He skirted around the issue in a rather shrewd attempt to cast aspersion on the Supreme Court’s decision concurring with the NEC hearing officers’ decision affirming Samukai’s victory.
The current imbroglio, informed sources have told this newspaper, has seen the NEC Board of Commissioners torn apart on this matter. According to sources, NEC Commisioners, Teplah Reeves, Floyd Sayor, Ernestine Awar and Barsee Kpangbai support the Solicitor-General and are in favor of rescinding NEC’s own decision affirming Samukai’s victory.
The point here is, both Commissioners Teplah Reeves and Ernestine Awar are lawyers or profess to be lawyers. How dare they kowtow to Justice Ministry diktat in view of their previous decision, Supreme Court’s decision and the independence of their own institution?
More besides, Commissioner Floyd Sayor is a known fraudster, having before been found guilty of electoral fraud by the very NEC on whose Board he now sits as a Commissioner of such a critical national integrity institution.
It is indeed a dirty and lasting shame on those members of the Senate who, being fully aware of Commissioner Sayor’s criminal behavior at NEC, went on to confirm him for the post.
According to NEC insider sources, there are attempts to manipulate vote count results especially in cases where CDC candidates appear to be on the losing end.
Such is the case of Gbarpolu County, in which the generally perceived and acclaimed winner, Madam Botoe Kanneh has still not been certificated. Also, Wellington Geevon Smith of River Cess County is another, whose certification has been delayed by apparently spurious charges.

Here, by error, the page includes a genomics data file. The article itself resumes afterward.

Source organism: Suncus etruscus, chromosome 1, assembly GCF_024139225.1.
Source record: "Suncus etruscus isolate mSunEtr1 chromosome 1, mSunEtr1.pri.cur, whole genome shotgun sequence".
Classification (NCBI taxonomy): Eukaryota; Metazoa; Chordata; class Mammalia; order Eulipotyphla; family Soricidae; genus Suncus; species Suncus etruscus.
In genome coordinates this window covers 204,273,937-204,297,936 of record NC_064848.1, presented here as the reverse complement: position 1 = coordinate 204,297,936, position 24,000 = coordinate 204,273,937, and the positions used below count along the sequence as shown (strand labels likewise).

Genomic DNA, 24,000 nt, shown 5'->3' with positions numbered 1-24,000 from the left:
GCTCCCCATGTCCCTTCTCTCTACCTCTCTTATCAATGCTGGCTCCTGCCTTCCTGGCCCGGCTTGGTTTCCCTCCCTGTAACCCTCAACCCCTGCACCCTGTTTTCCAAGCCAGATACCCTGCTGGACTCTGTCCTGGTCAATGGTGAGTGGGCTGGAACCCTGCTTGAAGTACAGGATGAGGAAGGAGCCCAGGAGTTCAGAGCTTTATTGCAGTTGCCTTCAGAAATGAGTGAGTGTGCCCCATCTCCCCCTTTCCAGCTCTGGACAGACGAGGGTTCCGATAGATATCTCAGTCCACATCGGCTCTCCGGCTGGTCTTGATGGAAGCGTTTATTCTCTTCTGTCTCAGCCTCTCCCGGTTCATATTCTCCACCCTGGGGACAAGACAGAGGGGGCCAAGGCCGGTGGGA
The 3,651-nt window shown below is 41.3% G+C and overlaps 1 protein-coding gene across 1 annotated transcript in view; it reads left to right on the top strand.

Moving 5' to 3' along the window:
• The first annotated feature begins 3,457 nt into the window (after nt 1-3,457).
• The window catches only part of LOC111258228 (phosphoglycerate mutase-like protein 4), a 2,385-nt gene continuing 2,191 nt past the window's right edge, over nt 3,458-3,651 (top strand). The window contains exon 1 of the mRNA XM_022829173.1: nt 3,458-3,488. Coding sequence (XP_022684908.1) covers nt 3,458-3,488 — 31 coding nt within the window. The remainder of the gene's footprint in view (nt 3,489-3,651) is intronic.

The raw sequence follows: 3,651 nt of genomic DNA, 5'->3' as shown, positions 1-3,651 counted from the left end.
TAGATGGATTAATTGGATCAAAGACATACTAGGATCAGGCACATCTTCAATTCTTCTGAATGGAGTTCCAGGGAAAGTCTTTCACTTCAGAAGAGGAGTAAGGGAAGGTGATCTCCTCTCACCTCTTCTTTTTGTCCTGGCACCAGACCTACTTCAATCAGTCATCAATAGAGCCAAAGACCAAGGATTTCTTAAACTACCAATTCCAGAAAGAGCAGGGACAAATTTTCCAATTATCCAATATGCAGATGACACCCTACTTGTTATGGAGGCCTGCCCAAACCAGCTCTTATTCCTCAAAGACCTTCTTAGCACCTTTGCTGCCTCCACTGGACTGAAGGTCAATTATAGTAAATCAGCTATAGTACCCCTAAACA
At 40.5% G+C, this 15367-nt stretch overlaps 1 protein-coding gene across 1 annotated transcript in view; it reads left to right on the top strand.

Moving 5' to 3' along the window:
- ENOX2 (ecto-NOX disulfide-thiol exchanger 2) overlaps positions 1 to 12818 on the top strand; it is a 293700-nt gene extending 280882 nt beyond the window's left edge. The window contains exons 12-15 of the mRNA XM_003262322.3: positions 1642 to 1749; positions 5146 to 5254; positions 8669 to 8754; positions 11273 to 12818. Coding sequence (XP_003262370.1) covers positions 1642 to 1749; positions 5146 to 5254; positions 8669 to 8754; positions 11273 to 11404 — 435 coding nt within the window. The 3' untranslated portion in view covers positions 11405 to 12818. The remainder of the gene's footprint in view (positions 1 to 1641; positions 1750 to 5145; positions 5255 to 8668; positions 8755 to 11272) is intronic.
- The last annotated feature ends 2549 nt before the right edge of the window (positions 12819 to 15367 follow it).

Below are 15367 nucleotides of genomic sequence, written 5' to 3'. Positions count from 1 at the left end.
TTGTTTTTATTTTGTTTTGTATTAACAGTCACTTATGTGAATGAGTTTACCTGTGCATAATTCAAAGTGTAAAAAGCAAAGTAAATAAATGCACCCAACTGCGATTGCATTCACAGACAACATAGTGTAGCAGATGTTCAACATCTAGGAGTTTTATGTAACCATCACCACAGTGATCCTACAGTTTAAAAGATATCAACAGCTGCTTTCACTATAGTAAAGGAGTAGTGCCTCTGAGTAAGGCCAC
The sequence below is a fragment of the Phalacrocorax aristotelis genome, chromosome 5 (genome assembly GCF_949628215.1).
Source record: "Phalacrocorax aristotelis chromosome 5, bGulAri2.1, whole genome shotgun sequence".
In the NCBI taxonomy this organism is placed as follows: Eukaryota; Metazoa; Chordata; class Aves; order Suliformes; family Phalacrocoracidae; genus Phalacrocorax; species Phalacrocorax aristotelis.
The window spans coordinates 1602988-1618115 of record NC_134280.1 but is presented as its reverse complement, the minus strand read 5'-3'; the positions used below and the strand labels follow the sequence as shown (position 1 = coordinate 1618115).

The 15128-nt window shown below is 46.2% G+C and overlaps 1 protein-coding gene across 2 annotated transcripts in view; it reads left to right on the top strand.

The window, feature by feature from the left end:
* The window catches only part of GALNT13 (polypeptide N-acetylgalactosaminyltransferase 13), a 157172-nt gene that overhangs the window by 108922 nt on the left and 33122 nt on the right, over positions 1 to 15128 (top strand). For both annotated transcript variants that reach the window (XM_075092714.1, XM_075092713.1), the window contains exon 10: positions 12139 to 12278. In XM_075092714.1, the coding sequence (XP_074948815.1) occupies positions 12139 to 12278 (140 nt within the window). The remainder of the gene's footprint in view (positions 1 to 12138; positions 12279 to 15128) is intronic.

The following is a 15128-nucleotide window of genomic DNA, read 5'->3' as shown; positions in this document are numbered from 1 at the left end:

That vested interests could be at play in the River Cess situation, can be clearly seen, according to political observers, in the offer from Natioal Port Authority (NPA) Managing Director Bill Twehway to have NPA underwrite, on NEC’S behalf, the cost of a vote recount in River Cess County.
And with such a shady character like Floyd Sayor overseeing the NEC Data Center, there is every reason to be suspicious, especially in view of his current stance in the case of Brownie Samukai.
In all this, the critical essence of credible and transparent elections to maintaining national peace and stability cannot be overemphasized.
In view of this, Justice Ministry officials, especially Justice Minister Musah Dean, ought to know that the NEC is an independent and autonomous agency far removed from the ambit of his control.
Further, Justice Minister Dean ought to know that it is against the law to order anyone, let alone the Chairman/Chairperson of NEC, to obey or carryout unlawful orders or to commit a crime.
Correspondingly, it is against the law for any official or functionary to obey unlawful orders or commit a crime on anyone’s instructions. The Justice Ministry is clearly in breach of the law by ordering the NEC Board of Commissioners to obey its instructions to de-certificate Brownie Samukai. So we ask Justice Minister Dean, when is the law not the law?